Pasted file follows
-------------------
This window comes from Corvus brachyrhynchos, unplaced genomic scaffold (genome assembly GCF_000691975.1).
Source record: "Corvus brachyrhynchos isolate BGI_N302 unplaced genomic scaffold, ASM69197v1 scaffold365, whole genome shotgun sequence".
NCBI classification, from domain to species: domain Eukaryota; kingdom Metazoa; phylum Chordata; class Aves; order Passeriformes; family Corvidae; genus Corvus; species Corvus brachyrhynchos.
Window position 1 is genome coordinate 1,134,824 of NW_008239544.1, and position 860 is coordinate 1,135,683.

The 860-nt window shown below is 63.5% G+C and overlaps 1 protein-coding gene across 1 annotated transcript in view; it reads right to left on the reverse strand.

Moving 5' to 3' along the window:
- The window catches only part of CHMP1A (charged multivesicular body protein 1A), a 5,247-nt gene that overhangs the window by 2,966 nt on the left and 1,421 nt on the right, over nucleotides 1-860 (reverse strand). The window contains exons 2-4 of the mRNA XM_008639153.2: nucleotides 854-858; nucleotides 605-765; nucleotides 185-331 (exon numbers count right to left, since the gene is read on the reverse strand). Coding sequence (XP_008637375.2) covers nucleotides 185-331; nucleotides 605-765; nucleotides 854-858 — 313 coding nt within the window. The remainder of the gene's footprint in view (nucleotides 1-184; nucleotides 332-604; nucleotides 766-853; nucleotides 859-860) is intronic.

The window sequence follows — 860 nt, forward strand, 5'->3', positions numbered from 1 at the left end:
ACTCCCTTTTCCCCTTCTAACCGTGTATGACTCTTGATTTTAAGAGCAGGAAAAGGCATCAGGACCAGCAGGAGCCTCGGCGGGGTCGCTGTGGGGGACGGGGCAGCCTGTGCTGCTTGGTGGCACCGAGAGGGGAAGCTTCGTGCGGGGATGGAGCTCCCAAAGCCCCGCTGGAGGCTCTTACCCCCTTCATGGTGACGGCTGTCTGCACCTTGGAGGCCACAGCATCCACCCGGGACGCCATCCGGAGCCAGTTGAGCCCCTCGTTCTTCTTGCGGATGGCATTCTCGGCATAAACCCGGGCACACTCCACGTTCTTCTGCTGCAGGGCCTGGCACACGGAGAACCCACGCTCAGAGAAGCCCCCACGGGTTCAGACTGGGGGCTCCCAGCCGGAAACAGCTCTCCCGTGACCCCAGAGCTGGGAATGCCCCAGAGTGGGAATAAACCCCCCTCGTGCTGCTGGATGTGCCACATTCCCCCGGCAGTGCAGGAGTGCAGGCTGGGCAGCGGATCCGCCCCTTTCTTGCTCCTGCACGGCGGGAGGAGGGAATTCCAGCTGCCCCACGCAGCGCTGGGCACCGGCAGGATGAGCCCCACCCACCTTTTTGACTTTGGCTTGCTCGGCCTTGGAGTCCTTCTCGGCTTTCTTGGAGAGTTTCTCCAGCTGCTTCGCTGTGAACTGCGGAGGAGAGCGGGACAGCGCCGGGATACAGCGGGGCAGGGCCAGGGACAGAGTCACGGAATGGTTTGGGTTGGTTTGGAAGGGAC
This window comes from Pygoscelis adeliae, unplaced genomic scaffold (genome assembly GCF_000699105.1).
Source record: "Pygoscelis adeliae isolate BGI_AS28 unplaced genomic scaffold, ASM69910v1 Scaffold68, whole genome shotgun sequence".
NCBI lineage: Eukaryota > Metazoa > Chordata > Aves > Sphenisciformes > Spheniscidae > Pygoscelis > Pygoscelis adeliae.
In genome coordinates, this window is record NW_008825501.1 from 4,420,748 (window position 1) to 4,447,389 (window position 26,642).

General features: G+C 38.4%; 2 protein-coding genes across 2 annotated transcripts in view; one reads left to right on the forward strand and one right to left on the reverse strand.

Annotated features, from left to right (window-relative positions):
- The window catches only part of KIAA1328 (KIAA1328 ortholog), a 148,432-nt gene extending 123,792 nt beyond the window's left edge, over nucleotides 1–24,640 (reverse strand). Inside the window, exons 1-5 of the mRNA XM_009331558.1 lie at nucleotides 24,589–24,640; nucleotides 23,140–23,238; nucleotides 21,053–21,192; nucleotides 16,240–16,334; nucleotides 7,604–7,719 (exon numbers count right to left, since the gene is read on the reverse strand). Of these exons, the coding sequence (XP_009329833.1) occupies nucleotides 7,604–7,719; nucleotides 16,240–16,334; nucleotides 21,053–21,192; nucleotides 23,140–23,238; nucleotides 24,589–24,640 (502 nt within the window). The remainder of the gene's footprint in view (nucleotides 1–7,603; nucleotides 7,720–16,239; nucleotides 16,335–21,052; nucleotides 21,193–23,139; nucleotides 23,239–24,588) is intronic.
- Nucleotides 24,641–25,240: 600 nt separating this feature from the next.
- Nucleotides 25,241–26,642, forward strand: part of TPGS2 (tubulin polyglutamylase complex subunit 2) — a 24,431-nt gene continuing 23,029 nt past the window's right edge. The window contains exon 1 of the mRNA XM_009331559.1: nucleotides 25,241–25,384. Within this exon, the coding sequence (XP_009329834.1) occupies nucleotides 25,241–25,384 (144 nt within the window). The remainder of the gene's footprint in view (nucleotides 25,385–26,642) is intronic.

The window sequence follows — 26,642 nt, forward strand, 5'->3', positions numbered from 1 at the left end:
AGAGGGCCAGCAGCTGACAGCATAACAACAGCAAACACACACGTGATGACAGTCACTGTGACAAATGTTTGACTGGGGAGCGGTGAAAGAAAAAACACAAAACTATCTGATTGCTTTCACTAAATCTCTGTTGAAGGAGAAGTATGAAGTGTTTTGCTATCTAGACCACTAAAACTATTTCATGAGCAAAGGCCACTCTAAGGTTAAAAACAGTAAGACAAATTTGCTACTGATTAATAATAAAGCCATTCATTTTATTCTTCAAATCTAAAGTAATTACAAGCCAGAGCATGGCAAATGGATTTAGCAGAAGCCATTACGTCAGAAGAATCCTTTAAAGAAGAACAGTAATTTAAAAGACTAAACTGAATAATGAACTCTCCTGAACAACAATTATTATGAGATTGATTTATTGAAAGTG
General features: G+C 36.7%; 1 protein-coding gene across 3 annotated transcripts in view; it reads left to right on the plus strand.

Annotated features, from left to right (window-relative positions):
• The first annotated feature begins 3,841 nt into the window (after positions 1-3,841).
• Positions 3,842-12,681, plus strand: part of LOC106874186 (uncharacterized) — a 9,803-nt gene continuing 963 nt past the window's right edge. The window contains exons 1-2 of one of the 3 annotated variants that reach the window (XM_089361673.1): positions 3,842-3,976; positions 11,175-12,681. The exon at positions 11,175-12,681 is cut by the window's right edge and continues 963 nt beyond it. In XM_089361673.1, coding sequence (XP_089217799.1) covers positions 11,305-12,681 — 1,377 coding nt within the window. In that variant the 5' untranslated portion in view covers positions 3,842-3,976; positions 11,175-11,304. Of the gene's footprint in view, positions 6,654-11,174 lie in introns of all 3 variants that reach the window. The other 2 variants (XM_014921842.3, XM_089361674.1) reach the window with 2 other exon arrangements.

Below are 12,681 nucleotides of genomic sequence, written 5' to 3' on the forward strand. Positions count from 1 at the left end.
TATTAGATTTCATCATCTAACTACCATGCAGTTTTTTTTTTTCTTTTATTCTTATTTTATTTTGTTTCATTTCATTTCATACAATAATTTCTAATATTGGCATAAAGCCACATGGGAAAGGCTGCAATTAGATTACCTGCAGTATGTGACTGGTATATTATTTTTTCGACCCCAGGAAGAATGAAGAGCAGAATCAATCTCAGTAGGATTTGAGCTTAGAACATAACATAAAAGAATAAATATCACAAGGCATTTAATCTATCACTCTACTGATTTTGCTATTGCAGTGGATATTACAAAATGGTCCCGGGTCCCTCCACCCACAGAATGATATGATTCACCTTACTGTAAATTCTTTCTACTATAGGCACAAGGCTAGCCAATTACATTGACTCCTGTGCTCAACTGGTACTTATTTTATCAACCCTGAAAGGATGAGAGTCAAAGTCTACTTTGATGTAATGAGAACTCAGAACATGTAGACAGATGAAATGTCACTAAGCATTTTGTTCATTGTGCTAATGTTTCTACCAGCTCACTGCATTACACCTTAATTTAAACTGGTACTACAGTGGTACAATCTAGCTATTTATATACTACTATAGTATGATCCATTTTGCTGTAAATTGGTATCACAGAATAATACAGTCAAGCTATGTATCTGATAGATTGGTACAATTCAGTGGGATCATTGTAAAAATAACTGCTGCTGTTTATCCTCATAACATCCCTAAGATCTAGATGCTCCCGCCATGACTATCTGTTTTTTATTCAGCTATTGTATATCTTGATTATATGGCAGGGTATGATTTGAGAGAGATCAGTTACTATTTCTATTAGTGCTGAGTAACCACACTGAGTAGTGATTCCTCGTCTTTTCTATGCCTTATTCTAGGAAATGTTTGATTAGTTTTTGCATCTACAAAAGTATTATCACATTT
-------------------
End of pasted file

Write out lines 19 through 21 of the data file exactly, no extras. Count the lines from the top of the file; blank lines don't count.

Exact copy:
The window sequence follows — 26,642 nt, forward strand, 5'->3', positions numbered from 1 at the left end:
AGAGGGCCAGCAGCTGACAGCATAACAACAGCAAACACACACGTGATGACAGTCACTGTGACAAATGTTTGACTGGGGAGCGGTGAAAGAAAAAACACAAAACTATCTGATTGCTTTCACTAAATCTCTGTTGAAGGAGAAGTATGAAGTGTTTTGCTATCTAGACCACTAAAACTATTTCATGAGCAAAGGCCACTCTAAGGTTAAAAACAGTAAGACAAATTTGCTACTGATTAATAATAAAGCCATTCATTTTATTCTTCAAATCTAAAGTAATTACAAGCCAGAGCATGGCAAATGGATTTAGCAGAAGCCATTACGTCAGAAGAATCCTTTAAAGAAGAACAGTAATTTAAAAGACTAAACTGAATAATGAACTCTCCTGAACAACAATTATTATGAGATTGATTTATTGAAAGTG
General features: G+C 36.7%; 1 protein-coding gene across 3 annotated transcripts in view; it reads left to right on the plus strand.